In which two fans — or possibly two sides of my own brain — debate which of the new crop of movies is better: Rogue One: A Star Wars Story, or Star Wars: Episode VII The Force Awakens
All the way back before any of us had seen The Force Awakens, many of us got a mini glimpse of what was in-store thanks to the rebooted Star Wars Battlefront. That long-awaited release of the first Battlefront game in ten years offered players the chance to storm the sands of Jakku. Two years later, we are on the precipice of the massively hyped sequel that has promised to remedy the ills of the first installment while expanding on what made Battlefront (2015) so special. Where and how will Battlefront II differentiate from Battlefront (2015)? Let’s take a look.
Throughout the generations, Star Wars has captured the imaginations of fans and creators alike. Forty years have passed, and yet, Star Wars’ themes still ring true today. Hope, family, love, heroism, and redemption are as relatable now as they were in 1977 and one of the many reasons why Star Wars has remained timeless, becoming a cultural phenomenon.
A recurring theme is the Hero’s Journey and Luke Skywalker is one of the most iconic examples of this monomyth. Even if you have never watched a Star Wars film, most likely, you know the name Luke Skywalker. Luke Skywalker, the farm boy who became a Jedi like his father before him.
So, in honor of the fortieth year of Star Wars and to gear-up for the upcoming film ‘Star Wars: The Last Jedi,’ I thought it would be fitting to go back and recap some of Luke’s most memorable moments from Star Wars.
The more things change, the more things stay the same. Aside from the fact I never have been a huge fan of using such a vague word as “thing[s]”, I always have been rather amazed at the truth behind this simple adage. Shouldn’t it stand to reason that change brings about … well, change … thus “things” don’t stay the same? Isn’t that what change is all about?
Yet, we’re all human. Since that is the case, human nature, emotions, preferences come into play, and each of those facets of our beings will affect how adaptable – or resistant to change – we are. Getting philosophical on you I seem to be but this line of thinking popped into my head – quite naturally – when I sat down to write the second installment in my series about Star Wars’ female fan base. From a certain point of view, change has occurred. Read more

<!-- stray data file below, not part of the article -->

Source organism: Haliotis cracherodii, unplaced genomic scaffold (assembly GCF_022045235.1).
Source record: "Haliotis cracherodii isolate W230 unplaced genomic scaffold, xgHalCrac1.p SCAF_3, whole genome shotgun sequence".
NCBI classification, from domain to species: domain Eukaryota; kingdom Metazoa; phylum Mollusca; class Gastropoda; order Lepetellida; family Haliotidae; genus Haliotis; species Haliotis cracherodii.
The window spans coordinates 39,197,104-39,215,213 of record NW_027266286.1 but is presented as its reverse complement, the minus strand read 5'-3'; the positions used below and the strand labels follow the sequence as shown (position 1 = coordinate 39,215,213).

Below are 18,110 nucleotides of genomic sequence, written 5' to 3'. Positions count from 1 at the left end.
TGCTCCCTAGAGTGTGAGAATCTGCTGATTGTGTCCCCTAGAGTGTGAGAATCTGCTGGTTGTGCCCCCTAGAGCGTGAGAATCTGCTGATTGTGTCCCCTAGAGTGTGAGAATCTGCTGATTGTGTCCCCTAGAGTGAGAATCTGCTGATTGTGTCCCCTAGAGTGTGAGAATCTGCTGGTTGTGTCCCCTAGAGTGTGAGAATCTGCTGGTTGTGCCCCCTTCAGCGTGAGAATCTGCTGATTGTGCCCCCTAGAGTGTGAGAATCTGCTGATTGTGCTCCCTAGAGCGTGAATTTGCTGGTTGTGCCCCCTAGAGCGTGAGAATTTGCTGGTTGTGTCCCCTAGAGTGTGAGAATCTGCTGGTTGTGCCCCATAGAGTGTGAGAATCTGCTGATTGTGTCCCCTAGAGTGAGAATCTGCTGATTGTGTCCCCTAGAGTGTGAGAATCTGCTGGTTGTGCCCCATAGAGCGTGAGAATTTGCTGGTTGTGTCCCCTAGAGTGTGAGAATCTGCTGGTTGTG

Nearly two years since it’s cinematic release, Star Wars: The Force Awakens remains a riveting, albeit familiar, tale that has propelled the Skywalker family saga ever forward.
The film is a lightning rod but regardless of one’s opinion, it did kickstart Star Wars into a new dawn and ensured that the Saga remains just as vital and enthralling as it did with the release of A New Hope in 1977. Still, it’s a story that has run its course.
Which is why it was puzzling, at first, when IDW Publishing and Lucasfilm announced plans for another adaptation of the movie (the first being Marvel’s six-issue 2016 mini series that fell short), this time as a graphic novel done in the so-called Disney animation style.
I was hesitant. I was lukewarm to the notion. I needn’t have been either.
Force Friday II is less than a week away. It is a time of much rejoicing for Star Wars fans world-wide. It is our first chance to see what sort of secrets await us this upcoming December when we flock to the theater to see The Last Jedi. What else is it about this event that gets all so hot and heavy? They’re only toys after all…. Right?
Star Wars has many themes, and one of them is family. It’s relatable. It’s honest. And that’s powerful.
Since the very first film, Star Wars introduced us to a new family, the Skywalkers. A family that lives in a galaxy far, far away, but at the same time, that family feels like home. Sometimes, it feels or has felt more like home than home. At one time or another, we were Luke. A dreamer. We were Leia and Padmé. A strong leader. We were Shmi. A nurturer. And yes, even Anakin. Fiercely loyal and yet tried and troubled too. After all, what family is not all these things and more?
You know where, in The Empire Strikes Back, Yoda encourages Luke: “Do. Or do not. There is no try.”? A lot of Star Wars fans take exception to Yoda’s lesson. They think that Yoda is wrong in making such a statement to Luke, our fledgling Jedi-in-Training. These fans criticize Yoda because they believe he is not validating the significance of the ol’ college try. They argue that trying counts for a lot. I can see their reasoning.
Where were you Read more
Throughout the forty-year history of Star Wars, there have been countless ways that fans have chosen to show their appreciation for the saga. Since the advent of the internet, it has made many of these ways much easier. Whether it be through podcasts or websites just like this one, fans have come out en mass to show their support for the Galaxy Far, Far Away. While podcasts and websites certainly have their own merits and outreach to them, it would be wrong to omit one of the other sides of the Star Wars fandom, those that create their own Star Wars fan-works.